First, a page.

Accordingly, the Coulomb force generated between the first and second electrode strips moves either one of the first and second members in the arranging direction of the electrode strips. Since the electrostatic actuator produces driving forces of different directions, a plurality of forces in different directions are applied to the driven member on the same plane. Therefore, the operation of the electrostatic actuators, moves the driven member in a number of directions in a single plane.

BRIEF DESCRIPTION OF THE DRAWINGS

The features of the present invention that are believed to be novel are set forth with particularity in the appended claims. The invention, together with objects and advantages thereof, may best be understood by reference to the following description of the presently preferred embodiments together with the accompanying drawings in which:

FIG. 1 is a perspective view showing a first embodiment of a multiple axes drive apparatus according to the present invention;

FIG. 2 is a perspective view showing an electrostatic actuator of the apparatus of FIG. 1;

FIG. 3 is a block diagram showing a control circuit for actuation of the apparatus of FIG. 1;

FIGS. 4 (a), (b), and (c) are explanatory diagrams respectively showing first, second, and third control signals transmitted from a DSP;

FIG. 5 is an exploded perspective view showing the main section of a second embodiment of the multiple axes drive apparatus;

FIGS. 6 (a), (b), (c), and (d) are explanatory diagrams showing the operation of a third embodiment of the multiple axes drive apparatus;

FIG. 7 is an exploded top plan view showing another embodiment of the multiple axes drive apparatus;

FIG. 8 is an exploded top plan view showing another embodiment of the multiple axes drive apparatus; and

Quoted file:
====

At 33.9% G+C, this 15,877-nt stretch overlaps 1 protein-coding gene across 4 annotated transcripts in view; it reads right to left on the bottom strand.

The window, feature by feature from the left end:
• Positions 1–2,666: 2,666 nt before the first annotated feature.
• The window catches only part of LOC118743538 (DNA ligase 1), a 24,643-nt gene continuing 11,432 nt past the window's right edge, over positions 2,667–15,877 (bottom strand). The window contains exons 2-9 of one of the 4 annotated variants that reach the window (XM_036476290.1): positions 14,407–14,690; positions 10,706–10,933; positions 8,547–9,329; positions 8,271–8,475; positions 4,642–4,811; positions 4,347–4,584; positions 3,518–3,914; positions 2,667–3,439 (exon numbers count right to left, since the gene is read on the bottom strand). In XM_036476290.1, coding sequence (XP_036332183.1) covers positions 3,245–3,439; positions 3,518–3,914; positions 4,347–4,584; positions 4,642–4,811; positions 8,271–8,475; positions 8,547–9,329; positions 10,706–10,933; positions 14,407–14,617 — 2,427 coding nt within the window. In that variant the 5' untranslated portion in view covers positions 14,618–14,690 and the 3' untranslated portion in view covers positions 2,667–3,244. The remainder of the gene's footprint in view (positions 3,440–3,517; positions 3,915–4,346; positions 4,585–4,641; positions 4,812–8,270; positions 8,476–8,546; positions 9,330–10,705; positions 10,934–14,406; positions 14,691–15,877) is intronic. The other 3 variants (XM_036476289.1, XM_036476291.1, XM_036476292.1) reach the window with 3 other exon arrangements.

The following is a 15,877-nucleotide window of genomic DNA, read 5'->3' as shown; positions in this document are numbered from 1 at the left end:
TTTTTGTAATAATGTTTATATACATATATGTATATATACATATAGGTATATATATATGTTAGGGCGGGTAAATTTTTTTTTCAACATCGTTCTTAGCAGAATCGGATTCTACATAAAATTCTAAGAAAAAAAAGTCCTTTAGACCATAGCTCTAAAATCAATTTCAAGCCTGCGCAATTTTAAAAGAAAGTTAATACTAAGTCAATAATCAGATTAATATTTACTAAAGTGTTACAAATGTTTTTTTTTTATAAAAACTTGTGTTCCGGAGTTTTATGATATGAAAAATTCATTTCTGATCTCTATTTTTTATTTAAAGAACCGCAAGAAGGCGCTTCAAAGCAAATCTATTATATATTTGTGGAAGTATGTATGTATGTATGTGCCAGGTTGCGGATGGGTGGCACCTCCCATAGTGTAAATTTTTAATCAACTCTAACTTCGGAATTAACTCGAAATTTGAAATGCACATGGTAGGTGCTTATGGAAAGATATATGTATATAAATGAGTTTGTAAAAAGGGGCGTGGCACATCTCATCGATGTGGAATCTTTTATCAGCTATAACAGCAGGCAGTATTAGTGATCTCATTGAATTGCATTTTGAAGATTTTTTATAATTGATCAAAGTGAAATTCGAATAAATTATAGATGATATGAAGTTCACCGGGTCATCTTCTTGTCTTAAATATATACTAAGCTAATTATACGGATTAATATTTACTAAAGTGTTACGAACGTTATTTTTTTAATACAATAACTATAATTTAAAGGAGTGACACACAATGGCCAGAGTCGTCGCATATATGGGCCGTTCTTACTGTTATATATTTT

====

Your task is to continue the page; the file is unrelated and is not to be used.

FIG. 9 is a perspective view of a prior art multiple axes drive apparatus.

DETAILED DESCRIPTION OF THE PREFERRED EMBODIMENTS

A first embodiment of the present invention will now be described with reference to FIGS. 1 to 4. As shown in FIG. 1, a pair of parallel first rails 12 is provided on the upper surface of a fixed member, or base 11. A saddle 13 is movably supported by the first rails 12. A pair of parallel second rails 14, extending in a direction perpendicular to the first rails 12, is provided on the upper surface of the saddle 13. A driven member, or table 15, is movably supported by the second rails 14.

A first electrostatic actuator 16 is arranged between the base 11 and the saddle 13. The first actuator 16 moves the saddle 13 along the first rails 12. A second electrostatic actuator 17 is arranged between the saddle 13 and the table 15. The second actuator 17 moves the table 15 along the second rails 14. Activation of the actuators 16, 17, which are arranged one above the other, moves the table 15 along two perpendicular directions to a predetermined position.

As shown in FIGS. 1 and 2, each actuator 16, 17 includes a fixed element, or first member 18, and a movable element, or second member 19. The second member 19 is mounted on and is relatively movable to the first member 18. The first member 18 of the first actuator 16 is secured to the upper surface of the base 11. The second member 19 of the actuator 16 is secured to the lower surface of the saddle 13. The first member 18 of the second actuator 17 is secured to the upper surface of the saddle 13. The second member 19 of the actuator 17 is secured to the lower surface of the table 15.

In other words, the first member 18 of the stationary first actuator 16 is fixed onto the base 11. The movable second actuator 17 is supported above the second member 19 of the first actuator 16 by the saddle 13. The table 15 is fixed on the second member 19 of the second actuator 17. In this embodiment, the first and second rails 12, 14 constitute a mechanism 20 that prevents the table 15 from rotating.

As shown in FIGS. 2 and 3, the first member 18 of each actuator 16, 17 includes a plurality of sheets 21, which are made of an insulating material and laminated with spacers 21a defining a predetermined space between each sheet 21. Each sheet 21 has a plurality of electrode strips 22 arranged in the same direction with a predetermined pitch between each other. The second member 19 also includes a plurality of sheets 23, which are made of an insulating material and laminated with spacers 23a defining a predetermined space between each sheet 23. Each sheet 23 has a plurality of electrode strips 24 arranged in the same direction as the electrode strips 22 of the first member 18 with a predetermined pitch defined between each other. Each sheet 21 of the first member 18 is arranged alternately with and opposed to each sheet 23 of the second member 19.